The WasteWatcher: The Staff Blog of Citizens Against Government Waste

The Cuba Embargo: A Personal Observation

The WasteWatcher is the staff blog of Citizens Against Government Waste (CAGW) and the Council for Citizens Against Government Waste (CCAGW). For questions, contact blog@cagw.org.


In June, 2017, representatives from a handful of right-leaning organizations, including Citizens Against Government Waste (CAGW), participated in a “people-to-people” delegation to Cuba.  The “educational outreach” trip was arranged by Engage Cuba, “the leading coalition of private companies and organizations working to end the travel and trade embargo on Cuba,” in conjunction with Cuba Educational Travel (CET).  Based in Naragansett, Rhode Island, CET is the tour facilitator that has been awarded the necessary licenses from the U.S. Treasury Department’s Office of Foreign Assets Control “to organize trips to Cuba in full compliance with rules and regulations governing travel to Cuba by individuals under U.S. jurisdiction.”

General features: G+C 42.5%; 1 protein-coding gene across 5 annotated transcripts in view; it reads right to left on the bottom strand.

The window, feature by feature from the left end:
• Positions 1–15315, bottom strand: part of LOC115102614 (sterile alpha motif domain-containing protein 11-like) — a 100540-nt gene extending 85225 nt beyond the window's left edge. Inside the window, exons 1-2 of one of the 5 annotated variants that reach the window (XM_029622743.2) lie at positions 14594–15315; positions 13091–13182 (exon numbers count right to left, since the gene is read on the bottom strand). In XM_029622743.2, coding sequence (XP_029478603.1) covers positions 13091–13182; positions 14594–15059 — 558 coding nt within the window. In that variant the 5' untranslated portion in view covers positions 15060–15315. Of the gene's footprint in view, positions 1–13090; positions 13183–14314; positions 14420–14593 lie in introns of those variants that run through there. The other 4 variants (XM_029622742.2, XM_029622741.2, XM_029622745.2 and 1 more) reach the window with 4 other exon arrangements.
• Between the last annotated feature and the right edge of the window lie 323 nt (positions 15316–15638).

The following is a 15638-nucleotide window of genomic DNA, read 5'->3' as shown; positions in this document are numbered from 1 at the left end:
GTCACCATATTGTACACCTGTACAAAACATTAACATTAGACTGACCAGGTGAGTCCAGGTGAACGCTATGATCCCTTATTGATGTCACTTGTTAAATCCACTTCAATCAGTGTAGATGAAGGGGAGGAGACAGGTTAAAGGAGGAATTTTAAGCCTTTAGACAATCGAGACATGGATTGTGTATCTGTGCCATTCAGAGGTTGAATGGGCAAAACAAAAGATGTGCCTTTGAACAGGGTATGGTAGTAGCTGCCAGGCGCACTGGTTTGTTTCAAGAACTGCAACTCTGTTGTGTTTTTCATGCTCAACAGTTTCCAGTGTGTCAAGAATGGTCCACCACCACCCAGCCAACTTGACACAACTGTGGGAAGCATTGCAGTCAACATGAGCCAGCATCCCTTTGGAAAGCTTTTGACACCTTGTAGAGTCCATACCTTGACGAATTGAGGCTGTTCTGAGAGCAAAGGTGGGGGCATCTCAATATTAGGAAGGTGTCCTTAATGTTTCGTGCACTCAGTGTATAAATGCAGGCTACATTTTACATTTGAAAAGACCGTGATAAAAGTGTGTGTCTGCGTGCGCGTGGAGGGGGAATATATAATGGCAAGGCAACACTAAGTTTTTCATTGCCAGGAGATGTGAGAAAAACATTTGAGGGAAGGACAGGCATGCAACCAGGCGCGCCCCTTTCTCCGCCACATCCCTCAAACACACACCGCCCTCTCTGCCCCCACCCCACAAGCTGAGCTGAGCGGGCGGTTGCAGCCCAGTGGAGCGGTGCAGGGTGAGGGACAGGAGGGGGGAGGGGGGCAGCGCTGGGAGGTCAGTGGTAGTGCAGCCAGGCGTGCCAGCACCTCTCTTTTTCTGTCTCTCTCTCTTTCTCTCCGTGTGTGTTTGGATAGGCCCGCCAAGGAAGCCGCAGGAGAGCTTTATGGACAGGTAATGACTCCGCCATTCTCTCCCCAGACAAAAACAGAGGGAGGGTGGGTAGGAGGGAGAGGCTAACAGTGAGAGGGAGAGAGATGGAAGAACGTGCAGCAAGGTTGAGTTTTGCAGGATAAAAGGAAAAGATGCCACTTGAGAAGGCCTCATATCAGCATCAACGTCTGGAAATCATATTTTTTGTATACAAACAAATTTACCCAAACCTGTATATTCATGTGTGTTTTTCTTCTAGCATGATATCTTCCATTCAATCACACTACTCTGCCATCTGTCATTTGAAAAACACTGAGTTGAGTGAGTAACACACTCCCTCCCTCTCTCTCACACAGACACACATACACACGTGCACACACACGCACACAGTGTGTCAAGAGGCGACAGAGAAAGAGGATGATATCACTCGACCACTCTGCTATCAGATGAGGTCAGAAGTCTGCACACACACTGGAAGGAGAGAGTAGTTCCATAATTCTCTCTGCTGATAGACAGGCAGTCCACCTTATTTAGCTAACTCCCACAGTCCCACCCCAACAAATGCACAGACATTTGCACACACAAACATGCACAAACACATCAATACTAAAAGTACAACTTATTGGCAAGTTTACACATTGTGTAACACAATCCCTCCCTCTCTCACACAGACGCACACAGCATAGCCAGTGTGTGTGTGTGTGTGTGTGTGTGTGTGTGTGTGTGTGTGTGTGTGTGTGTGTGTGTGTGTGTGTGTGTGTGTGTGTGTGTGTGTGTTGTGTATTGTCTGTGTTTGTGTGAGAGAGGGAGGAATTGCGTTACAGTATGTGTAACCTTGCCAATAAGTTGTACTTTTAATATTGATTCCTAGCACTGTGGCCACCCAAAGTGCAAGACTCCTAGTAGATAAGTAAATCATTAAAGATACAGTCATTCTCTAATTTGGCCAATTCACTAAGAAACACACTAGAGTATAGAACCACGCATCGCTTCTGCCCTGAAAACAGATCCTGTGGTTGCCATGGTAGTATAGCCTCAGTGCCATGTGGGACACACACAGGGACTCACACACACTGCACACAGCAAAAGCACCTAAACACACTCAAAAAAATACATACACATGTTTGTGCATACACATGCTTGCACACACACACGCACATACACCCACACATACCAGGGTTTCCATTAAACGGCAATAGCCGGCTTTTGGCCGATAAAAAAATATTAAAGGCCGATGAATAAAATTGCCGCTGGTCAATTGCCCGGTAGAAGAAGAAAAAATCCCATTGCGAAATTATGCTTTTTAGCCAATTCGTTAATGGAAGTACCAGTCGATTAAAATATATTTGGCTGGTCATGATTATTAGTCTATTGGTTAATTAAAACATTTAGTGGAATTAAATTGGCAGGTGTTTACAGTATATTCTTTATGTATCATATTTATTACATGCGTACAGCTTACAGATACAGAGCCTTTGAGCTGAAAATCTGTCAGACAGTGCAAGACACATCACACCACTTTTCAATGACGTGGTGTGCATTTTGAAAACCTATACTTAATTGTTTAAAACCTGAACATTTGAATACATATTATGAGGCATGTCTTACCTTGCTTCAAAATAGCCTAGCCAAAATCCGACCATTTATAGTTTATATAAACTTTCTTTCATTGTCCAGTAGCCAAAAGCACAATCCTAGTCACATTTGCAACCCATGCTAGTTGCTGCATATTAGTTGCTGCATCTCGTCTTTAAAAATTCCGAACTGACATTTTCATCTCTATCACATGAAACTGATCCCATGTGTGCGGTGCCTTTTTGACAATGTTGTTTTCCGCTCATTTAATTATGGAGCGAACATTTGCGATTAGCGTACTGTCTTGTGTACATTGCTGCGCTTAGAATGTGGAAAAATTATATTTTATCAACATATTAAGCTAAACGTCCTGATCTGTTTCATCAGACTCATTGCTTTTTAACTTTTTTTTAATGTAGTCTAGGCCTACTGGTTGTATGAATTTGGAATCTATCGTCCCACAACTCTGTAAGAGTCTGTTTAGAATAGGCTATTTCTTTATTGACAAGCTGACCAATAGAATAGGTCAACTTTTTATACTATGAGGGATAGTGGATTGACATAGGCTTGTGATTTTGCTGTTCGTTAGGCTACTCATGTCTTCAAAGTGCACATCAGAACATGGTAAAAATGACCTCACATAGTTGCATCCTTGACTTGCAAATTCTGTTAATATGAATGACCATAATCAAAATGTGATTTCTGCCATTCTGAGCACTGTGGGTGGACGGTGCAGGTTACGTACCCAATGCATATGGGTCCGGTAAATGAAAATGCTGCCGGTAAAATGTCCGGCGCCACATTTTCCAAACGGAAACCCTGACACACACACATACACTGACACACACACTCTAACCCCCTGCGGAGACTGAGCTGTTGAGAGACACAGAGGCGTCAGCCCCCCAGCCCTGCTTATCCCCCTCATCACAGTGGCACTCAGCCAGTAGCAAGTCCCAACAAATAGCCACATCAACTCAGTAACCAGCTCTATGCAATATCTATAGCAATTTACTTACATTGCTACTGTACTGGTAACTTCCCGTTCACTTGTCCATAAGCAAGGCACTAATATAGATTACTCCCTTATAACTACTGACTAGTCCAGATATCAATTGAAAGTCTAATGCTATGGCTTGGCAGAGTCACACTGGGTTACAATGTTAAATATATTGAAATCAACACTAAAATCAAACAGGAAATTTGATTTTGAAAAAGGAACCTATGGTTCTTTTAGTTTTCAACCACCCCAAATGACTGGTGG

According to the U.S. State Department’s website, “The United States maintains a comprehensive economic embargo on the Republic of Cuba.  In February 1962, President John F. Kennedy proclaimed an embargo on trade between the United States and Cuba, in response to certain actions taken by the Cuban Government, and directed the Departments of Commerce and the Treasury to implement the embargo, which remains in place today.”